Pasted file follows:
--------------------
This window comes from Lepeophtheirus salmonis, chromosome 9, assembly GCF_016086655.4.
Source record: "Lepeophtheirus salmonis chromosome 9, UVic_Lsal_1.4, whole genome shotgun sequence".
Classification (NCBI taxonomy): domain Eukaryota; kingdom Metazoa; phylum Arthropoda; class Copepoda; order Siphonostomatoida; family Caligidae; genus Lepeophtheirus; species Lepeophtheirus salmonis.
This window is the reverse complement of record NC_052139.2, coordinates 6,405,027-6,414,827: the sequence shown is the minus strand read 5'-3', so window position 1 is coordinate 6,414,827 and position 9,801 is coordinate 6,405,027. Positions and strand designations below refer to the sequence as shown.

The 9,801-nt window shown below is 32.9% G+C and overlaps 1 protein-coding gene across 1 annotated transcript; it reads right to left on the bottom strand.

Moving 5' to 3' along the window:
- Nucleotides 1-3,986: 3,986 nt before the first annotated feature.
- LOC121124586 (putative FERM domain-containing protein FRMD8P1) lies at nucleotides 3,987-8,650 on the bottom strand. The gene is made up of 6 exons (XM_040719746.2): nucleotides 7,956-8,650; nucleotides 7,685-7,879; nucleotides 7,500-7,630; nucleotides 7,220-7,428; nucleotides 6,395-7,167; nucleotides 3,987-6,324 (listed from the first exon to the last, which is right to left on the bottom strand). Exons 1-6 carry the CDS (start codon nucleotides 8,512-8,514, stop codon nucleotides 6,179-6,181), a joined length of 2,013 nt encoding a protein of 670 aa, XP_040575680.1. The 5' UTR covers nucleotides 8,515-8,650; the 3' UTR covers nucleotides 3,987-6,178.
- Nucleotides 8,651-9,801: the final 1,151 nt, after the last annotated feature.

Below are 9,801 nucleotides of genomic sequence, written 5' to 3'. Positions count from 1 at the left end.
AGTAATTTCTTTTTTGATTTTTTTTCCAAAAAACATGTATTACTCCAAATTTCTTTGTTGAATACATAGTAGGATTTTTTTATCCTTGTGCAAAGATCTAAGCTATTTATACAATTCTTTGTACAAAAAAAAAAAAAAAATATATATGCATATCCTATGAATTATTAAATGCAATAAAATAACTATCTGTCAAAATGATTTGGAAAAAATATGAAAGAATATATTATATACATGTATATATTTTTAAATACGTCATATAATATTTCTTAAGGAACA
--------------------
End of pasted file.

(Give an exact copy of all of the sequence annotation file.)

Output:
This window comes from Lepeophtheirus salmonis, chromosome 9, assembly GCF_016086655.4.
Source record: "Lepeophtheirus salmonis chromosome 9, UVic_Lsal_1.4, whole genome shotgun sequence".
Classification (NCBI taxonomy): domain Eukaryota; kingdom Metazoa; phylum Arthropoda; class Copepoda; order Siphonostomatoida; family Caligidae; genus Lepeophtheirus; species Lepeophtheirus salmonis.
This window is the reverse complement of record NC_052139.2, coordinates 6,405,027-6,414,827: the sequence shown is the minus strand read 5'-3', so window position 1 is coordinate 6,414,827 and position 9,801 is coordinate 6,405,027. Positions and strand designations below refer to the sequence as shown.

The 9,801-nt window shown below is 32.9% G+C and overlaps 1 protein-coding gene across 1 annotated transcript; it reads right to left on the bottom strand.

Moving 5' to 3' along the window:
- Nucleotides 1-3,986: 3,986 nt before the first annotated feature.
- LOC121124586 (putative FERM domain-containing protein FRMD8P1) lies at nucleotides 3,987-8,650 on the bottom strand. The gene is made up of 6 exons (XM_040719746.2): nucleotides 7,956-8,650; nucleotides 7,685-7,879; nucleotides 7,500-7,630; nucleotides 7,220-7,428; nucleotides 6,395-7,167; nucleotides 3,987-6,324 (listed from the first exon to the last, which is right to left on the bottom strand). Exons 1-6 carry the CDS (start codon nucleotides 8,512-8,514, stop codon nucleotides 6,179-6,181), a joined length of 2,013 nt encoding a protein of 670 aa, XP_040575680.1. The 5' UTR covers nucleotides 8,515-8,650; the 3' UTR covers nucleotides 3,987-6,178.
- Nucleotides 8,651-9,801: the final 1,151 nt, after the last annotated feature.

Below are 9,801 nucleotides of genomic sequence, written 5' to 3'. Positions count from 1 at the left end.
AGTAATTTCTTTTTTGATTTTTTTTCCAAAAAACATGTATTACTCCAAATTTCTTTGTTGAATACATAGTAGGATTTTTTTATCCTTGTGCAAAGATCTAAGCTATTTATACAATTCTTTGTACAAAAAAAAAAAAAAAATATATATGCATATCCTATGAATTATTAAATGCAATAAAATAACTATCTGTCAAAATGATTTGGAAAAAATATGAAAGAATATATTATATACATGTATATATTTTTAAATACGTCATATAATATTTCTTAAGGAACA